Posted by on Sep 7, 2012 in Parenting


“Oh Franklin! …just because you’re afraid doesn’t mean you aren’t brave. Being brave means doing what you have to do no matter how scared you feel.” Paulette Bourgeois, Franklin Goes to the Hospital

My daughter wipes her cheeks and nose with the knotted up tissue, dazed brown eyes leaking constant tears that drip onto her red and white striped cotton dress. Even as she asks me why she has to go to this new bigger school, why she can’t go back to the teachers and kids she knew last year, why she can’t be with her favorite friend,– a little girl who also loves hermit crabs and worms and snails and streams,– she is slinging the new back pack onto her narrow shoulders and pulling on her shoes. Because she knows it has to be done. We trudge along the sidewalk towards the school bus. My husband has the camera, but whatever pictures are taken are furtive, quiet, without her even knowing. She gags twice and spits. This isn’t just fear; it’s terror. Five minutes later, she is on the bus. She looks out the window and gives the smallest smile,– the equivalent of a deep breath and an “Okay. Okay. I can do this.” My daughter is one brave little girl.

How is it that bravery has come to be associated with fearlessness? So many children’s books I find in the library communicate this message. In one popular story, a boy who was separated from his mom and siblings and then couldn’t find them states, “I was really brave. I didn’t even cry.” In another, the children chant to themselves, “I am brave. I am fearless.” Permeating our culture of independence is the idea that feelings of fear, sadness, and pain are signs of weakness. But how much strength, how much bravery, does it require to enter a situation for which we already feel ready, confident, and fearless? To me, this seems easy, effortless. No need for bravery.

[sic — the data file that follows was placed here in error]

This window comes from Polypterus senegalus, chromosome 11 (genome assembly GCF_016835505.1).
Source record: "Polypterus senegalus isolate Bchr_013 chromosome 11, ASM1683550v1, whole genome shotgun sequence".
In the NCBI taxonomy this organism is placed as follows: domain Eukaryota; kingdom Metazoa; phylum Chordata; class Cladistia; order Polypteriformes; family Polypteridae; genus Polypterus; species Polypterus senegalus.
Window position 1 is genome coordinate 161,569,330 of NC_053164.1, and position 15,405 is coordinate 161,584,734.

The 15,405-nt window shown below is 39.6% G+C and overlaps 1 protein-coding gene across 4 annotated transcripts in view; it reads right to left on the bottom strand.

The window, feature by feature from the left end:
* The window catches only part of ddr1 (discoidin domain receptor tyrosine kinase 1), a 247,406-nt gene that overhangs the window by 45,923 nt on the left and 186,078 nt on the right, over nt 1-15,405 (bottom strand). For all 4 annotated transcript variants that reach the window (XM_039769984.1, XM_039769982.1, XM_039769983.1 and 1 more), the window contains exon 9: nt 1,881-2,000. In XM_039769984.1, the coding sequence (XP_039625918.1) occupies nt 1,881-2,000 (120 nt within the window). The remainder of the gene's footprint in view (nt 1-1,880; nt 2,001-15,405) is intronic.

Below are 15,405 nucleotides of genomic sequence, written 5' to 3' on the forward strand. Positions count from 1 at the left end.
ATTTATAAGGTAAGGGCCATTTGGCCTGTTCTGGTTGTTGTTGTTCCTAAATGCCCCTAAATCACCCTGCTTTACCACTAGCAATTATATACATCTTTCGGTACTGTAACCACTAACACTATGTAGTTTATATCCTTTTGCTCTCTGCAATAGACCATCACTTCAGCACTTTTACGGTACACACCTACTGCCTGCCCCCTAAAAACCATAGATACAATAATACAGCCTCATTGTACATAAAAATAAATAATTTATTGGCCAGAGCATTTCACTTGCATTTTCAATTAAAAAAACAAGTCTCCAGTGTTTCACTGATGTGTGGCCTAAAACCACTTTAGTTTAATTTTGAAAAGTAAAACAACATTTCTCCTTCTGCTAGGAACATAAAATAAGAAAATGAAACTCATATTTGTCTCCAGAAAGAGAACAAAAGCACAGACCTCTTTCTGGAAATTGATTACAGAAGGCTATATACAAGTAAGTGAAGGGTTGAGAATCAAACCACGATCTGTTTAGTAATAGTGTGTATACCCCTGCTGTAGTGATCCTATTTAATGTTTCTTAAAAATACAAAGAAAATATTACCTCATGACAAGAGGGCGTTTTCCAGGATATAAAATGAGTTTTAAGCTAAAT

Some parents may be concerned that acknowlegement of fears will turn their kids into blubbering messes who are unable to cope in the world. But think first about what happens inside the mind and heart of a child who is afraid and is told to “get it together” or to “stop crying, you’re fine.” Over time, this child learns to hide, to pretend, and to be ashamed of vulnerable feelings. He or she may appear to be okay, but the reality is one of resignation and profound loneliness. Now think of the child who struggles but is told by a loving, secure adult, “I can see why you’re scared. Your feelings make sense to me. You can be afraid and be okay at the same time. This will pass.” What a relief.

In the afternoon of that first day, the bus pulls up and I see my daughter’s little face smiling in the window of a middle seat. She climbs down and calls as she runs towards me, “I had fun!”

About Lynn Davies

I am a Licensed Clinical Professional Counselor with a Master of Science in Pastoral Counseling from Loyola University in Maryland. I have been in private practice for over fourteen years and have experience working with adults and adolescents, addressing a variety of issues: anxiety, depression, relationship problems, past or current trauma, eating disorders, self-mutilation, bereavement, parenting concerns, boundaries, and self-care.

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